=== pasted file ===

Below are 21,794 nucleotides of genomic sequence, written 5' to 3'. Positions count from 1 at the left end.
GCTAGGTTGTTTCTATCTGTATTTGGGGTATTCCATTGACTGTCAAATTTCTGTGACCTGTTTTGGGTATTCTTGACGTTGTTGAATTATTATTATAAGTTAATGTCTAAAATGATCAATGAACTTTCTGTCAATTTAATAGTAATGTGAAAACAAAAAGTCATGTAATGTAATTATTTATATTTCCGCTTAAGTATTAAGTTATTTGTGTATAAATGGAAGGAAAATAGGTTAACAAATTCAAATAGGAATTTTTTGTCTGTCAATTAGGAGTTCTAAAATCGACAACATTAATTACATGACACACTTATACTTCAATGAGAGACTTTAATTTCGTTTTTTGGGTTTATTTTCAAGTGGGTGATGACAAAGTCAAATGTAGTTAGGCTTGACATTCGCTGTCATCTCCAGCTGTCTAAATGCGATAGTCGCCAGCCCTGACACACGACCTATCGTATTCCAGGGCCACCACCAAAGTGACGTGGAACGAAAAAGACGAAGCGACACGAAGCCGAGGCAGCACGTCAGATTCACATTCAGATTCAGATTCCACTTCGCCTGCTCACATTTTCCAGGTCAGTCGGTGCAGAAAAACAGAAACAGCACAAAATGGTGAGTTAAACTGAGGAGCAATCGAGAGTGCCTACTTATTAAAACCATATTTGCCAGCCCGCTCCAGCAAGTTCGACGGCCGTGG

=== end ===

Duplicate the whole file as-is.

Below are 21,794 nucleotides of genomic sequence, written 5' to 3'. Positions count from 1 at the left end.
GCTAGGTTGTTTCTATCTGTATTTGGGGTATTCCATTGACTGTCAAATTTCTGTGACCTGTTTTGGGTATTCTTGACGTTGTTGAATTATTATTATAAGTTAATGTCTAAAATGATCAATGAACTTTCTGTCAATTTAATAGTAATGTGAAAACAAAAAGTCATGTAATGTAATTATTTATATTTCCGCTTAAGTATTAAGTTATTTGTGTATAAATGGAAGGAAAATAGGTTAACAAATTCAAATAGGAATTTTTTGTCTGTCAATTAGGAGTTCTAAAATCGACAACATTAATTACATGACACACTTATACTTCAATGAGAGACTTTAATTTCGTTTTTTGGGTTTATTTTCAAGTGGGTGATGACAAAGTCAAATGTAGTTAGGCTTGACATTCGCTGTCATCTCCAGCTGTCTAAATGCGATAGTCGCCAGCCCTGACACACGACCTATCGTATTCCAGGGCCACCACCAAAGTGACGTGGAACGAAAAAGACGAAGCGACACGAAGCCGAGGCAGCACGTCAGATTCACATTCAGATTCAGATTCCACTTCGCCTGCTCACATTTTCCAGGTCAGTCGGTGCAGAAAAACAGAAACAGCACAAAATGGTGAGTTAAACTGAGGAGCAATCGAGAGTGCCTACTTATTAAAACCATATTTGCCAGCCCGCTCCAGCAAGTTCGACGGCCGTGG